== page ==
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Works of Radical Imagination

With the forthcoming publication of Voices of a People’s History of the United States in the 21st Century, a new collection edited by Anthony Arnove and Haley Pessin, we are proud to share a series of excerpts from the book, which will be published individually each week on the Seven Stories blog until the book's release.

This week's excerpt adapts Jesse Hagopian's speech that he delivered to the #TeachTruth rally in Seattle, Washington, on June 12, 2021, a National Day of Action during which teachers in more than forty cities demonstrated in opposition to a slew of new state laws aimed at banning teachers from educating about institutional racism, gender inequality, and other forms of oppression. In the piece, Hagopian reiterates his commitment to teaching accurate history, regardless of the laws passed intending to curb his students' rights to learn.

A new companion to the classic collection edited by Howard Zinn and Anthony Arnove, Voices of a People’s History of the United States in the 21st Century brings together more than 100 activist texts on social and economic justice that have shaped the last 22 years. The editors, Arnove and Pessin, offer a curated collection of voices of hope and resistance from Black Lives Matter, #MeToo, the struggle for Indigenous liberation, activist groups for immigrant rights, environmentalist movements, disability justice organizing, and frontline workers during the global pandemic who spoke out against the life-threatening conditions of their labor.

Included in this new book are writings by Angela Y. Davis, Nick Estes, Colin Kaepernick, Rebecca Solnit, Christian Smalls, Viet Thanh Nguyen, Howard Zinn, Rev. William Barber, Bree Newsome, Kimberlé Crenshaw, Tarana J. Burke, Dream Defenders, Sins Invalid, Mariame Kaba, Naomi Klein, Keeanga-Yamahtta Taylor, Linda Sarsour, Chelsea E. Manning, Chrishaun “CeCe” McDonald, Julian Brave NoiseCat, H. Melt, and others. Together, their words remind us that history is made not only by the rich and powerful, but by ordinary people taking collective action.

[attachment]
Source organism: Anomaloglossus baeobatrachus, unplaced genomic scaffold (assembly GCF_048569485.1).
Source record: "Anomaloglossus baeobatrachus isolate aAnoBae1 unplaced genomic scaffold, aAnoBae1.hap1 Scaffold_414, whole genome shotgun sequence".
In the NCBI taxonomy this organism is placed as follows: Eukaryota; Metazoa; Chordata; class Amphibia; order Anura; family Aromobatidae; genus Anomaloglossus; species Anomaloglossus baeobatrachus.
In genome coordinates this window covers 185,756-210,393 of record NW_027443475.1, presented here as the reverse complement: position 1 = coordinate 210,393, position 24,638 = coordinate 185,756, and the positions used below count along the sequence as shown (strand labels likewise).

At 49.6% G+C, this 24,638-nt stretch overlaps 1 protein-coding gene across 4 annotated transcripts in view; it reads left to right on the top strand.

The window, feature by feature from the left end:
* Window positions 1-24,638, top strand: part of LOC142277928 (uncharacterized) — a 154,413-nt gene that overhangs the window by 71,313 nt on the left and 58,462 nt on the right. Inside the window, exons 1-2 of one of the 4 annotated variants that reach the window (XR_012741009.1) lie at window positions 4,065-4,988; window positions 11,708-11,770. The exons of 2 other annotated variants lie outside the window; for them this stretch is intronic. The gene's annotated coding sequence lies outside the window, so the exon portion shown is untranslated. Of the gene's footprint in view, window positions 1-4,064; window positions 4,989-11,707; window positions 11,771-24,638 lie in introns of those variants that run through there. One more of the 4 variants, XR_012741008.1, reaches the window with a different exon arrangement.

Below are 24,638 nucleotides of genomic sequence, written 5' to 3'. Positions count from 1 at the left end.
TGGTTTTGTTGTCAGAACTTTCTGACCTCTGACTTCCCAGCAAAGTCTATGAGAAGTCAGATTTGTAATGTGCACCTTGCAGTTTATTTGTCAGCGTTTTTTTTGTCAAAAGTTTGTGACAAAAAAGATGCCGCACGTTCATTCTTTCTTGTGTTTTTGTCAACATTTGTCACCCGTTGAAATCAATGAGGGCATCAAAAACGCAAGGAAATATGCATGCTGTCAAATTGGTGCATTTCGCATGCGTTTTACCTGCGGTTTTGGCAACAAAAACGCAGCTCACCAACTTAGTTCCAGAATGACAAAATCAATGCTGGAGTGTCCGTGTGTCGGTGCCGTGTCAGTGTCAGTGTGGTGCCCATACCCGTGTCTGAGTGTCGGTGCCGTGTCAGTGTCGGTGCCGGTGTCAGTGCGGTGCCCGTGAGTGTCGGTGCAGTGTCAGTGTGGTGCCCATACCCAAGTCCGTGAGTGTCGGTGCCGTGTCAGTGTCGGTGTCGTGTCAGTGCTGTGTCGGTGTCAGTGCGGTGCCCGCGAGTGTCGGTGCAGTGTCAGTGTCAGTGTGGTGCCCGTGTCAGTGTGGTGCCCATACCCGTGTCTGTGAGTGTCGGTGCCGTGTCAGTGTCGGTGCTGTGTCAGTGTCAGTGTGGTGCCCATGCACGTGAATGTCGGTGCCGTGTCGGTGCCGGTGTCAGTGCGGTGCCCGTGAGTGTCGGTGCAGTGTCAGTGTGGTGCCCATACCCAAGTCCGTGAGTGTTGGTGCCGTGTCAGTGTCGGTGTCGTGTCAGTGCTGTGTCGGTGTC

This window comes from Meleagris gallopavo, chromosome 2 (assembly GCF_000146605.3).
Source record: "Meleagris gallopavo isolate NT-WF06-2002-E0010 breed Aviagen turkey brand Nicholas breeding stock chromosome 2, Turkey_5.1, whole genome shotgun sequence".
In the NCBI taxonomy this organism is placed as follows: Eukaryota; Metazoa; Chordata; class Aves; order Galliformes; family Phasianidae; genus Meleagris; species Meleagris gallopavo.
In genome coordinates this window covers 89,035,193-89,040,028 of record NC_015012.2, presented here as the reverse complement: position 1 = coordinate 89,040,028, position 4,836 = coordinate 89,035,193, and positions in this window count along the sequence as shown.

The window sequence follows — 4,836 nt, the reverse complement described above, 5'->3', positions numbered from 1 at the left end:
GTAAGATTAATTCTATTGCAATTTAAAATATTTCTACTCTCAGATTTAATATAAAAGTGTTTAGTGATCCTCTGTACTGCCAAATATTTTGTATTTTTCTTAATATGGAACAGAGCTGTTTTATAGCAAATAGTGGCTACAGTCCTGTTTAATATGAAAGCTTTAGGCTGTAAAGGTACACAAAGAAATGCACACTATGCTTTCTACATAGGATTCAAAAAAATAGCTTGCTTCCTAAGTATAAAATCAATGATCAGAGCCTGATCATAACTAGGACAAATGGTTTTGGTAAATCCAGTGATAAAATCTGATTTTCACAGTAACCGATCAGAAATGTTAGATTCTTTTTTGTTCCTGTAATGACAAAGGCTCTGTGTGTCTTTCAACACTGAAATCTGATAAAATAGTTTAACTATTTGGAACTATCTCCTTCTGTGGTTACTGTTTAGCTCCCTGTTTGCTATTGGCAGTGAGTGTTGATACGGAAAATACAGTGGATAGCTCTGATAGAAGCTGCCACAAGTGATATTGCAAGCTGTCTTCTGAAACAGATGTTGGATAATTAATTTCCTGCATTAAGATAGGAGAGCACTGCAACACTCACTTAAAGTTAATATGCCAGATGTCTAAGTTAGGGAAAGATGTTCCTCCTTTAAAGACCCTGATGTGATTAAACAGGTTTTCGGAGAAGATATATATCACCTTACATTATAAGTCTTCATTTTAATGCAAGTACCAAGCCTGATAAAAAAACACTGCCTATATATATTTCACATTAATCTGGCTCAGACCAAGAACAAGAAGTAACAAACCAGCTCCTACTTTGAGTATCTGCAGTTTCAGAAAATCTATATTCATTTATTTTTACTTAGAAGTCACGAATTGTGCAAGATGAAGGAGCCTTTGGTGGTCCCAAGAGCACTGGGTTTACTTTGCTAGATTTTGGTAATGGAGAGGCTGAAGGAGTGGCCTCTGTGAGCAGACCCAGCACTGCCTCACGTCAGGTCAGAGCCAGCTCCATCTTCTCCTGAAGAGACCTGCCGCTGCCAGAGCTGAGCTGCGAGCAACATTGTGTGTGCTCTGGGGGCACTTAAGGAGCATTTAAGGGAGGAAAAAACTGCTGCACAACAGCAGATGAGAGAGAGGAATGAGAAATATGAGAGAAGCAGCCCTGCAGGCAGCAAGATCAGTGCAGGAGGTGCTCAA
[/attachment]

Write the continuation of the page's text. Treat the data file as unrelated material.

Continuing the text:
On June 12, 2021, teachers in more than forty cities joined a National Day of Action to #TeachTruth in opposition to a slew of new state laws seeking to ban the teaching of Critical Race Theory and about institutional racism, heterosexism, and other forms of oppression. Educator Jesse Hagopian, who works with the Zinn Education Project and Black Lives Matter at School, delivered this speech at the #TeachTruth rally in Seattle, Washington.

Jesse Hagopian, “I’m Not Alone in Pledging to #TeachTruth”

(June 12, 2021)

Racists are scared these days, y’all.

You can tell a scared racist because when they can’t win a debate, they just try to make it illegal for you to say—or teach—anything that challenges them. I’m proud to stand with all of you today in the #TeachTruth movement.

I want to begin by acknowledging that we are on homeland of the Duwamish people—land that was colonized by the United States. We live in a city named after a Duwamish Chief and yet the Duwamish people still don’t have federal recognition . . . And, now, wait a minute . . . If I was in Tennessee, would it even be legal for me to acknowledge that I was on Native American land that was colonized? That’s really how far things have gone these days.

These laws banning the teaching of structural racism, sexism, and oppression are impacting every classroom—because even in states where there isn’t yet a bill, this legislation is emboldening people to attack teachers who want to teach the truth. And everyone should know that our neighbors to the east, the state of Idaho, recently passed a bill that declares, “Social justice ideology poses a grave threat to America and to the American way of life.” What? They are literally arguing that it’s social justice that poses a threat, not racism and sexism.

But you can’t understand our country without understanding racism and its intersections with sexism and heterosexism. Consider these facts:

- The average white family has ten times [more] wealth than the average Black family.

- A Black woman is three times more likely to die from pregnancy or childbirth-related causes than a white woman.

- Black students are over three times more likely to be suspended from school than white students.

- Anti-Asian hate crimes have surged over 169 percent so far this year.

- At least forty-four transgender and gender non-conforming people were violently killed in 2020, with Black transgender women accounting for two-thirds of total recorded deaths since 2013.

Despite these glaring examples, in Iowa, they recently passed a bill which bans teaching that “the United States of America and the state of Iowa are fundamentally or systemically racist or sexist.”